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Songs to No One 1991-1992

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iTunes Review

Before venturing out as a solo singer/songwriter, Buckley worked with erstwhile Captain Beefheart guitarist Gary Lucas in the latter's band Gods and Monsters. Their perplexingly unsung partnership lasted less than a year, but this batch of demos, live recordings, and rehearsal tapes shows that the furiously inventive pair brought out the best in each other. Lucas's serpentine guitar licks and Buckley's agile voice entwine bewitchingly on early versions of tunes from Buckley's debut album ("Mojo Pin," "Grace") as well as hypnotic covers of Edith Piaf's "Hymne à l'amour" and the Porter Wagoner hit "A Satisfied Mind," plus several fascinating, nearly lost Buckley/Lucas originals.

Customer Reviews

Not everything needs to be destroyed by Timbaland

It's sad that any Jeff Buckley fan would bemoan a simple garage album, especially this one, which is more genius from two geniuses. I remember 1991 quite fondly; CDs were still a brand-new medium and all aspiring musicians did their thing in analog on 8-track mixers and half-inch tape. This is what demos sounded like back then. Kudos to those who decided that was the way this album should be released. If you want to listen to over-produced, synthetic pap, check out Leona Lewis. I, for one, love the "poor" sound quality of this recording. Not only is it pure and sincere, it's the kind of dichotomy I like: Old-school, gritty techniques capturing sounds still far ahead of their time.

Gone too soon

Jeff Buckley was the kind of musician who put himself out there EVERY time he played. If you got to watch him play you truely were blessed. Songs to no one is a nice transition from "grace" to "sketches". If you are able to, try and find the Grace EP (not the listed LP) or the Hard Luck, down under tour CD. it contains songs from the Hard Rock Cafe tours he and the boys did in Australia. For those who said they prefered the Grace CD to this, you fail to notice the hodge podge that was Grace. going from Corpus Christi Carol to Eternal Life is a bit of a shock to the system - a theme that keeps us hardcore JB fans listening to him even years now since his death. Jeff liked to experiement with his music, and just like current artists like Dave Matthews, no matter how many times he performed a song, it was never the same. If you like what you hear on I-tunes, expand your JB library by importing from Paris, Australia and Asia. When he was alive he was extremely popular in those areas. Moreso than in the USA, (which he only claimed some fame after his death.)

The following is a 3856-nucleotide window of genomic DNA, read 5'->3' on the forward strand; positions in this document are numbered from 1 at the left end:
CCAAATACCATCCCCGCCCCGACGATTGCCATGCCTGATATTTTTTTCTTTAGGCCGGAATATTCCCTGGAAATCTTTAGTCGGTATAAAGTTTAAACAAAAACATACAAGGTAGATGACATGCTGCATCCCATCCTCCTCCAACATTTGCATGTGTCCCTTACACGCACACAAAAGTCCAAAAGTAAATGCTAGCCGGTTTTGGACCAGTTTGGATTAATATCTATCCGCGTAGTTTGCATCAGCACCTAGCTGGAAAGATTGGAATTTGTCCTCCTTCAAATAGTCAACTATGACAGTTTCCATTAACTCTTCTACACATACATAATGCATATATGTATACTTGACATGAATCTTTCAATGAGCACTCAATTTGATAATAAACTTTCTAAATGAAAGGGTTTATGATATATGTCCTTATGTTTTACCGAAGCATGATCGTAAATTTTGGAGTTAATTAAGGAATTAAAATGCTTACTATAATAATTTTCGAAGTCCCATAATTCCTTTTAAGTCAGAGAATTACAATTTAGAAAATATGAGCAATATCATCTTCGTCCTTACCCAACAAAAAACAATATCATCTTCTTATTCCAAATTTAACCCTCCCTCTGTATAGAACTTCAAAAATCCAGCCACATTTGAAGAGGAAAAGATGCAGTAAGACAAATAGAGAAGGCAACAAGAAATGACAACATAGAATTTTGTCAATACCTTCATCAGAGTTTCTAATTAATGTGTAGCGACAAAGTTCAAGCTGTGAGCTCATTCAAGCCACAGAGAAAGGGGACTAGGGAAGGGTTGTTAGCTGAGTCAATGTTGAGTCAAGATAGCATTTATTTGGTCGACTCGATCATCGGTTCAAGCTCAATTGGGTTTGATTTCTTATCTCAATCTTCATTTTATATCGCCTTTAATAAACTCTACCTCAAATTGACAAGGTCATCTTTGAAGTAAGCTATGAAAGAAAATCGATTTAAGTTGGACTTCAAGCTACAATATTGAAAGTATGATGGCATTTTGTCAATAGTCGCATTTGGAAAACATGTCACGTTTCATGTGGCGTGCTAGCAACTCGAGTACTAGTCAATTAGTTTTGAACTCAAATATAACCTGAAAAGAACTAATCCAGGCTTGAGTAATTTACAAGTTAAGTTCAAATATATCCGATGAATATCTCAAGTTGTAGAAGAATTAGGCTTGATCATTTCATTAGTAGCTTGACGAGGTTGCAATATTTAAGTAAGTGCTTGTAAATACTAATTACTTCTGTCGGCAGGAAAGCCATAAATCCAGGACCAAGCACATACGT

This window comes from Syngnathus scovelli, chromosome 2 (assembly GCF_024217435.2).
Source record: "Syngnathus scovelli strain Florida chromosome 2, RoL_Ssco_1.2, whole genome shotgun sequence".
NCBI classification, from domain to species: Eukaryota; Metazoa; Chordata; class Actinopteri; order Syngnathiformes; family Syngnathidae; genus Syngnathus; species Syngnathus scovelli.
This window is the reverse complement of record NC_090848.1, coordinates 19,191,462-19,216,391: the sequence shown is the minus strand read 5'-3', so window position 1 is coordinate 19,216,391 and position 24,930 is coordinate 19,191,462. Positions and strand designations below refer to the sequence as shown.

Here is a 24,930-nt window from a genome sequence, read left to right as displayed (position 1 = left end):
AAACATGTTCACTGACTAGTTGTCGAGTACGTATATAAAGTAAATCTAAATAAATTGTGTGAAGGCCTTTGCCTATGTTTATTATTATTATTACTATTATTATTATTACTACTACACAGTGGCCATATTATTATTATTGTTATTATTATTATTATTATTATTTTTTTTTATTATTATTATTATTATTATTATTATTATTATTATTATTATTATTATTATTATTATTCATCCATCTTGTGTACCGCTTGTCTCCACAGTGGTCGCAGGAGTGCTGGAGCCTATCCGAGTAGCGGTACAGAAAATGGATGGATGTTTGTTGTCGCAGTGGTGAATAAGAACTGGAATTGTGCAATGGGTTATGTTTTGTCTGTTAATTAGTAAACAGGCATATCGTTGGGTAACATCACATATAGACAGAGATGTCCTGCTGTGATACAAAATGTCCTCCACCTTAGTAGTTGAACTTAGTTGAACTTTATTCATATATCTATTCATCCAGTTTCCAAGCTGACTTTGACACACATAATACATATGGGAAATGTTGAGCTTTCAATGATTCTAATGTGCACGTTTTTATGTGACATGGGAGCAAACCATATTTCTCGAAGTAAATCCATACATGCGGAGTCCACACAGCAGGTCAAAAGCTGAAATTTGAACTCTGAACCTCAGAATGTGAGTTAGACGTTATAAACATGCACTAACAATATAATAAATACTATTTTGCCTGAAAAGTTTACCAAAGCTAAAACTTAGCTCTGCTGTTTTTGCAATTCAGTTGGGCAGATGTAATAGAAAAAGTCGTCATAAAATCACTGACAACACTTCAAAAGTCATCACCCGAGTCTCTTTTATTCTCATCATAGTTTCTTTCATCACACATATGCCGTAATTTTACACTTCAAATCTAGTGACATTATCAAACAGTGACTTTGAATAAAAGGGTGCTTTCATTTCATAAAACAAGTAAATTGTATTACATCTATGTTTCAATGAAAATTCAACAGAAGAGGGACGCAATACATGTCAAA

Overdubs?! Why?

Jeff Buckley was one of the most talented artists to ever have lived, and I hate that overdubs were put on some (if not all, but I only identified a few of them) of these songs! Listen to Satisfied Mind. It's beautiful, yes, but that is NOT the way he performed it. I watched a video of that exact performance at the Knitting Factory and there was no ambience or mystical sound behind the guitar. Just Jeff, beautiful and pure and honest, on his guitar. And in the EPK for this album, they even admit that She Is Free has overdubs. They say that is the only one, but it is not. I am disappointed in this album. Jeff and Gary had such great musical chemistry and now there are overdubs distracting the listener from the focal point of the songs-- of the album-- Jeff and Gary.


Born: 1952 in Syracuse, NY

Genre: Rock

Years Active: '70s, '80s, '90s, '00s, '10s

When Gary Lucas was nine, his dad suggested he take up playing the guitar. Although he followed his dad's suggestion, Lucas focused more on the French horn that he played for his elementary-school band, and continued to play that instrument until getting kicked out of his high-school band. Lucas then focused wholly on the guitar, and played in various groups throughout the '60s. As a campus station music director during his second year at Yale, Lucas saw Captain Beefheart in concert and immediately...
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